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A Cog in the Cosmic Machine

Role: UX Design Lead

During production, the original UX Lead left the project and I was chosen to fill the position. While working on A Cog in the Cosmic Machine, I had several responsibilities as the only UX designer on the team. I ran user tests after every milestone. I worked with designers to address pain points in their designs. I designed low-fidelity wireframes for screens in the game and I worked with programmers to implement the low-fidelity and high-fidelity wireframes into Unity.

Creating a Flow

To help communicate the player experience to the team, I created a user flow for the game. With this user flow, I was able to point out known and potential experience issues the player might have. Over the course of development, I kept the user flow update to date so it was always relevant.

Gathering Info

To prepare for wireframing in the future, I developed the information architecture (I/A) for the project. The I/A establishes the organization of content that the design team wanted on screen. This informed me what information needed to be included in each wireframe.


When wireframing, I started by using the I/A to determine the necessary content. In Adobe XD, I began wireframing the screen. The wireframe would be reviewed by the UX professor, the design team, and the art team. After making changes based on feedback, I would hand the wireframes to the art team so they could make the high-fidelity wireframes.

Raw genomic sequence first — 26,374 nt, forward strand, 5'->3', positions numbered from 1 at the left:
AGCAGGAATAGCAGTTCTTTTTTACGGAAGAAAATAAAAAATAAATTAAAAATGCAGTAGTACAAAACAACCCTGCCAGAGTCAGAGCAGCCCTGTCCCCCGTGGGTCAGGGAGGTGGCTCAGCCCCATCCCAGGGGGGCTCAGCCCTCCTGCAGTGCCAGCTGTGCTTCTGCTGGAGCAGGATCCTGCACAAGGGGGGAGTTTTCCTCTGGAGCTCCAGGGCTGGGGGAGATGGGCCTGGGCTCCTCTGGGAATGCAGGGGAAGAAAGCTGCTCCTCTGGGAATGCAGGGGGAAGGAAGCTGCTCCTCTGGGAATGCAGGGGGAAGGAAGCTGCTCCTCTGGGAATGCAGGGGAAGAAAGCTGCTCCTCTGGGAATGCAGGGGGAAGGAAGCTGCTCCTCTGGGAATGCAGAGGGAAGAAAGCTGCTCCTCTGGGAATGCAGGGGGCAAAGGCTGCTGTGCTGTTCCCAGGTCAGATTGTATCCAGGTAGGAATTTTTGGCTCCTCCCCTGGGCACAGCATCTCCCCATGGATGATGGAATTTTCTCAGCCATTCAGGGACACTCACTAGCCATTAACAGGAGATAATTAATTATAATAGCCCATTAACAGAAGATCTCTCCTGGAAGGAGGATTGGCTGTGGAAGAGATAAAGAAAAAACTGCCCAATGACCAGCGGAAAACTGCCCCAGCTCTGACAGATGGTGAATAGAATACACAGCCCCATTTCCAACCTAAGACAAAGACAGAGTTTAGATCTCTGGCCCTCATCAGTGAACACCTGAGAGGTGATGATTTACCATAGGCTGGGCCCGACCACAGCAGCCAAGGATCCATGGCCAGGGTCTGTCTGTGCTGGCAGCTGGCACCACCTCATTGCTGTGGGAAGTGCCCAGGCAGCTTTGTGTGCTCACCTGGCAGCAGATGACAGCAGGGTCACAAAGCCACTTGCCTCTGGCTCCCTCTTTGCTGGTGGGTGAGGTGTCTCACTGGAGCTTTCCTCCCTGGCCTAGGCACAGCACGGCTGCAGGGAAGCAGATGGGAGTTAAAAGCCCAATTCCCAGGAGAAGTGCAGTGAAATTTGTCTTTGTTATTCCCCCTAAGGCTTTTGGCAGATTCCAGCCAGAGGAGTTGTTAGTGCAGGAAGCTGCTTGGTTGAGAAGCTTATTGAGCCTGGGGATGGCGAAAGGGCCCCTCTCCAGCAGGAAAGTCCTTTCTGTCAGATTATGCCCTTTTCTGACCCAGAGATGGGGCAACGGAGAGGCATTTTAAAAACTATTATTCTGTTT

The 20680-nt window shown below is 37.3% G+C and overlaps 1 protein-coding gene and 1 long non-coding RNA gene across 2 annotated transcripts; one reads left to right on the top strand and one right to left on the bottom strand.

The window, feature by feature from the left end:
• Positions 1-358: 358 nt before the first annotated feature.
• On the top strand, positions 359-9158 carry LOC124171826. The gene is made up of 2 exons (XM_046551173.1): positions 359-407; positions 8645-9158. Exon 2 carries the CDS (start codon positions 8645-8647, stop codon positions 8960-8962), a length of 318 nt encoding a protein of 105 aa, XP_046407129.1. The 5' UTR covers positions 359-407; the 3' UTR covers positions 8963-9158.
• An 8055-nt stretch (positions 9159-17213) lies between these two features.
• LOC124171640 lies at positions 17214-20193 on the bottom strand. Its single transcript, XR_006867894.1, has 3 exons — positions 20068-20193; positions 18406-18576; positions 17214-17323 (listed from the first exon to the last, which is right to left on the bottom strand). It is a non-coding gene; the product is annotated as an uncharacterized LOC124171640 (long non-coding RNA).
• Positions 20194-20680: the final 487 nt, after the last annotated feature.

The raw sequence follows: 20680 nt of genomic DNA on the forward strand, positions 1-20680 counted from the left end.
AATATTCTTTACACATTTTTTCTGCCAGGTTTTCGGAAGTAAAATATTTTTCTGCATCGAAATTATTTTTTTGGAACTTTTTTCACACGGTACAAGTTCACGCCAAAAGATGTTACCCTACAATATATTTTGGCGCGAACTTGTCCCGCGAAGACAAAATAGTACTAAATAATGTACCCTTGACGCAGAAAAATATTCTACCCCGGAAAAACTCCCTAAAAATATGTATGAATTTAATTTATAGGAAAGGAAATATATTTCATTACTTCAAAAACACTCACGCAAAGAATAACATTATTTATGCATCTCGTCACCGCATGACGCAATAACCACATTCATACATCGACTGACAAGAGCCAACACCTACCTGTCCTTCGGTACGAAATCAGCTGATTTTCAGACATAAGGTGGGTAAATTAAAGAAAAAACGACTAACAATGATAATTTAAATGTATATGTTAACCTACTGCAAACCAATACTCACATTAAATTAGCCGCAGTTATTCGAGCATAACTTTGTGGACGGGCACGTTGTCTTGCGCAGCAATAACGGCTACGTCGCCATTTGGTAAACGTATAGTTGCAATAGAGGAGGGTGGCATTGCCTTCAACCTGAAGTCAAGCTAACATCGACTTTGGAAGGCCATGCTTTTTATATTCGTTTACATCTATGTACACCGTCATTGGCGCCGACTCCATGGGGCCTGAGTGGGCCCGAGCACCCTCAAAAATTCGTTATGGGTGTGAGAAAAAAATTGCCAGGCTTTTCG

Cog_Ship Building_Shop.png

After completing the wireframe, I implemented it into Unity. I set up the hierarchy and prefabs needed in the Unity scenes so that the layout in the engine matched the wireframe as closely as possible. After the scenes were set up, I worked with the programming team to make sure the UI functionality was correct.

User Testing

After each milestone, I conducted user tests with five users from the target audience of the game. User tests were recorded over Zoom and I noted their comments and facial expressions. At specific parts of the test, I would ask pre-specified questions and record the responses. After user tests, I would write up the findings and share them with the team.


This game was created for my senior game capstone at Bradley University, which was my final game project at the school. This project was done completely remotely over two semesters and involved over twenty people. With team members located anywhere from the West Coast of the U.S. to Ireland, there was an eight-hour time difference for the team.

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